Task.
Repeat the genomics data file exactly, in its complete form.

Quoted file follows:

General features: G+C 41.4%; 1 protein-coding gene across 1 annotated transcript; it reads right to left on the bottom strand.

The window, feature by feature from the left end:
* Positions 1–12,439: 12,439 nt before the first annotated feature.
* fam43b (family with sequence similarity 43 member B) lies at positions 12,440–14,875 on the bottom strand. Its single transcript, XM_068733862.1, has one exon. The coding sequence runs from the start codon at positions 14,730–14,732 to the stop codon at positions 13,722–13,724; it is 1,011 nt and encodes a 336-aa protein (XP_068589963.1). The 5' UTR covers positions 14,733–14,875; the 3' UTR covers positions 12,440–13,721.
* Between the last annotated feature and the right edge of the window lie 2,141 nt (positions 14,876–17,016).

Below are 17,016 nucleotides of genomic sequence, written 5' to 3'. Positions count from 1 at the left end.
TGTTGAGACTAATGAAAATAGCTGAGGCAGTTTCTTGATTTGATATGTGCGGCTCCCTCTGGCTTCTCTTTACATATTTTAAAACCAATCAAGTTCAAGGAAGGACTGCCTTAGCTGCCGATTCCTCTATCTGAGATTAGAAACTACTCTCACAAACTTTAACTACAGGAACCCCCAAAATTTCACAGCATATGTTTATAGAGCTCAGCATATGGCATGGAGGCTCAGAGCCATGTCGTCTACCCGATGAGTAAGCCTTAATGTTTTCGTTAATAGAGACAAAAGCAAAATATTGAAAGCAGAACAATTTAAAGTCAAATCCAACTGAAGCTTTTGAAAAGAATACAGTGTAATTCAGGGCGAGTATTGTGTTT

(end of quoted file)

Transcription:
General features: G+C 41.4%; 1 protein-coding gene across 1 annotated transcript; it reads right to left on the bottom strand.

The window, feature by feature from the left end:
* Positions 1–12,439: 12,439 nt before the first annotated feature.
* fam43b (family with sequence similarity 43 member B) lies at positions 12,440–14,875 on the bottom strand. Its single transcript, XM_068733862.1, has one exon. The coding sequence runs from the start codon at positions 14,730–14,732 to the stop codon at positions 13,722–13,724; it is 1,011 nt and encodes a 336-aa protein (XP_068589963.1). The 5' UTR covers positions 14,733–14,875; the 3' UTR covers positions 12,440–13,721.
* Between the last annotated feature and the right edge of the window lie 2,141 nt (positions 14,876–17,016).

Below are 17,016 nucleotides of genomic sequence, written 5' to 3'. Positions count from 1 at the left end.
TGTTGAGACTAATGAAAATAGCTGAGGCAGTTTCTTGATTTGATATGTGCGGCTCCCTCTGGCTTCTCTTTACATATTTTAAAACCAATCAAGTTCAAGGAAGGACTGCCTTAGCTGCCGATTCCTCTATCTGAGATTAGAAACTACTCTCACAAACTTTAACTACAGGAACCCCCAAAATTTCACAGCATATGTTTATAGAGCTCAGCATATGGCATGGAGGCTCAGAGCCATGTCGTCTACCCGATGAGTAAGCCTTAATGTTTTCGTTAATAGAGACAAAAGCAAAATATTGAAAGCAGAACAATTTAAAGTCAAATCCAACTGAAGCTTTTGAAAAGAATACAGTGTAATTCAGGGCGAGTATTGTGTTT